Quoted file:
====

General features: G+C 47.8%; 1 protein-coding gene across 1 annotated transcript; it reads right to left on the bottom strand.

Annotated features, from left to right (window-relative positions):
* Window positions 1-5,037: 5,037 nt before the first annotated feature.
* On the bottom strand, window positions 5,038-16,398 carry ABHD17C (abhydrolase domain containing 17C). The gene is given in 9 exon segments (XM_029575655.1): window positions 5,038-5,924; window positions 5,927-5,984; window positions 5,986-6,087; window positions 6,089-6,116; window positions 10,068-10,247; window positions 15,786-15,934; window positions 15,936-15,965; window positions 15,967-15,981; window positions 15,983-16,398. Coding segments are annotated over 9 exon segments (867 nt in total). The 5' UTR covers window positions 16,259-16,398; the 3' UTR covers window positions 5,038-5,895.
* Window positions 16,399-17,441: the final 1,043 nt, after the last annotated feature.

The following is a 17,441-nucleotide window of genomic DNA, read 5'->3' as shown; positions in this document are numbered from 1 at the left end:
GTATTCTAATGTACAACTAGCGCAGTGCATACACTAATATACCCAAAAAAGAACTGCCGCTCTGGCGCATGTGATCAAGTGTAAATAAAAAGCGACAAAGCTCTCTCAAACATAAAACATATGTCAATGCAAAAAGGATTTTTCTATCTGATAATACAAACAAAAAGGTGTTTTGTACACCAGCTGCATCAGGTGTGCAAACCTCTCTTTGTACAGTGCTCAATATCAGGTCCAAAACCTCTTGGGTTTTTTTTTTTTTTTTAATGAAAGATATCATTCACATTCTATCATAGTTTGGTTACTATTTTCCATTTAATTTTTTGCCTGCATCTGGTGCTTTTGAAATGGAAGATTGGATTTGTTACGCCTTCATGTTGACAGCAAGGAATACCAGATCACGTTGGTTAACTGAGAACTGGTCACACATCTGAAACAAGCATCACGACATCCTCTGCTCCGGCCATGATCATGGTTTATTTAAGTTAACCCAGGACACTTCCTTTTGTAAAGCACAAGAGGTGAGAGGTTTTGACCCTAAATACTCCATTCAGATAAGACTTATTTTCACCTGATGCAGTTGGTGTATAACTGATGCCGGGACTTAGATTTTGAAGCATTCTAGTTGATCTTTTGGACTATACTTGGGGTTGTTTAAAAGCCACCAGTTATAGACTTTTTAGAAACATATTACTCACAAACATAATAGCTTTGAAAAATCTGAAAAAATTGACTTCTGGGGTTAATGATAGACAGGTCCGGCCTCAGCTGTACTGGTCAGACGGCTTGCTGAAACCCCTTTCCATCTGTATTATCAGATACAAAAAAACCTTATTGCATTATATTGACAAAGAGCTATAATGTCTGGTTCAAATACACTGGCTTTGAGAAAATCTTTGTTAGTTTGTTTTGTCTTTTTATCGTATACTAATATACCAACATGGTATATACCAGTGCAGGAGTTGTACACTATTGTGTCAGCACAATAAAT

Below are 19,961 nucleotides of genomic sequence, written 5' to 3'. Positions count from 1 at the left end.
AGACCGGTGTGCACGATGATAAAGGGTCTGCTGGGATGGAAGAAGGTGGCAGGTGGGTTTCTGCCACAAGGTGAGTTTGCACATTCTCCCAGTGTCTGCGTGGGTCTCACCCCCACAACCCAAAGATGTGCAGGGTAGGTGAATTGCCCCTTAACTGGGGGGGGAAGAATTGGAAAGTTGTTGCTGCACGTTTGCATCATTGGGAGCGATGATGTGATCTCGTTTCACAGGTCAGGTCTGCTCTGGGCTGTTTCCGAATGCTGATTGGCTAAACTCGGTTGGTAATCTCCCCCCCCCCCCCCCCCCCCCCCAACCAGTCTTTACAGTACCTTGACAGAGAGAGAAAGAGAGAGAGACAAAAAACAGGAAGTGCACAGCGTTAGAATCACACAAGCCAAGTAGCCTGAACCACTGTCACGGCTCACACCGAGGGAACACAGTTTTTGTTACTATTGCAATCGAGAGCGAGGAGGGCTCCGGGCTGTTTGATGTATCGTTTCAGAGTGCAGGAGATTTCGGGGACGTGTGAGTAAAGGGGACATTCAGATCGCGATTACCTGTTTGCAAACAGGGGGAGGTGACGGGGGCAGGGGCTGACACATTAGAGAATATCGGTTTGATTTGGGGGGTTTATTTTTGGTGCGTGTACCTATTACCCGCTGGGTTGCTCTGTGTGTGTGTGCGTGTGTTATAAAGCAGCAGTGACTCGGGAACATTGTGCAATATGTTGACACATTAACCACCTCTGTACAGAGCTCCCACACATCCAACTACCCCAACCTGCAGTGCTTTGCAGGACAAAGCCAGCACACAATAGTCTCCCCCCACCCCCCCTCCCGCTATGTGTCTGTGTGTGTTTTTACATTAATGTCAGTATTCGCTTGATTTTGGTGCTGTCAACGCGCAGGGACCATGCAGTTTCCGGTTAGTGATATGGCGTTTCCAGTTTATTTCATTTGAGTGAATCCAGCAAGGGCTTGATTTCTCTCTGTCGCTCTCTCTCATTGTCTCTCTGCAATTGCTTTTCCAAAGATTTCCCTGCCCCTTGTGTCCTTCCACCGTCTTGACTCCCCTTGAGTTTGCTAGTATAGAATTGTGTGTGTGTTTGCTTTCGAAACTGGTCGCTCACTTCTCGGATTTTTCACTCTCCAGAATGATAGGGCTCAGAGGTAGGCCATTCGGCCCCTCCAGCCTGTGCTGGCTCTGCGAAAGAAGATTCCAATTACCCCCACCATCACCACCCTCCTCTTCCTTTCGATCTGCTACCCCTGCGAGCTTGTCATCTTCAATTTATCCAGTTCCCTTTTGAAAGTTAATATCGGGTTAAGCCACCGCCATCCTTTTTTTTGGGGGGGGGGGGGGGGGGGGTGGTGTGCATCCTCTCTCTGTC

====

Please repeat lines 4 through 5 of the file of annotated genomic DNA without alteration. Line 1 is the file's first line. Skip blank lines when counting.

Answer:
* On the bottom strand, window positions 5,038-16,398 carry ABHD17C (abhydrolase domain containing 17C). The gene is given in 9 exon segments (XM_029575655.1): window positions 5,038-5,924; window positions 5,927-5,984; window positions 5,986-6,087; window positions 6,089-6,116; window positions 10,068-10,247; window positions 15,786-15,934; window positions 15,936-15,965; window positions 15,967-15,981; window positions 15,983-16,398. Coding segments are annotated over 9 exon segments (867 nt in total). The 5' UTR covers window positions 16,259-16,398; the 3' UTR covers window positions 5,038-5,895.
* Window positions 16,399-17,441: the final 1,043 nt, after the last annotated feature.